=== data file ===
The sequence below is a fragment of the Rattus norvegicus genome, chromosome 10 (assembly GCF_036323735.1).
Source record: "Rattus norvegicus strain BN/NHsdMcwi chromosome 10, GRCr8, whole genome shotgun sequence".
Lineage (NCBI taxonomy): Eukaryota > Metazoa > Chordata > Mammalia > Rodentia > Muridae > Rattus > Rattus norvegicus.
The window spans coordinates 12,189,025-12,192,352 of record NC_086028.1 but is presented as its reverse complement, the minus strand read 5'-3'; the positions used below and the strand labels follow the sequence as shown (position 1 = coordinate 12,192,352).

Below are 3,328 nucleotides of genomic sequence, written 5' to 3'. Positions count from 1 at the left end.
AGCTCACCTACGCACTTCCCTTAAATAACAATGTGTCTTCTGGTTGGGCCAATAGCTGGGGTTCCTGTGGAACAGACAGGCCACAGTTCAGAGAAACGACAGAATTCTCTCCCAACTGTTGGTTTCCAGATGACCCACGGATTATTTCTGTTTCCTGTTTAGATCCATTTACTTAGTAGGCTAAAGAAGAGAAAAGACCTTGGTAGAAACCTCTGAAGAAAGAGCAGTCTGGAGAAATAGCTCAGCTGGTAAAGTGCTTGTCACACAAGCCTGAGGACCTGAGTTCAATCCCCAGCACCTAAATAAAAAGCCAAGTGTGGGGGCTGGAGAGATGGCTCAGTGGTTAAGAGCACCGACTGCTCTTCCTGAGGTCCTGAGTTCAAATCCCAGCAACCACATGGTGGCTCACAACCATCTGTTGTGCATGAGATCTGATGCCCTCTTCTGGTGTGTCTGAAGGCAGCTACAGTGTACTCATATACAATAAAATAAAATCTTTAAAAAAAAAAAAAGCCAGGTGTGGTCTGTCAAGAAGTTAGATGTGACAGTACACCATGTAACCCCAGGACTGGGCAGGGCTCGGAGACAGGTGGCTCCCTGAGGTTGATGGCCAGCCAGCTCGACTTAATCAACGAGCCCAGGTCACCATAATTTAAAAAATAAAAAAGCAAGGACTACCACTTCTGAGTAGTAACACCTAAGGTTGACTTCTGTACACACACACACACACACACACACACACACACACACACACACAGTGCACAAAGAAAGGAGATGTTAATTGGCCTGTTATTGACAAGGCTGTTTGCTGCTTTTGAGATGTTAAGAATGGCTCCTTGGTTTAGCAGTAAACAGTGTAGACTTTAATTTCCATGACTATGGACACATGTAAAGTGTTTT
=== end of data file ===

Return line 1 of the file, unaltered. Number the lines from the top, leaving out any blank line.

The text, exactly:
The sequence below is a fragment of the Rattus norvegicus genome, chromosome 10 (assembly GCF_036323735.1).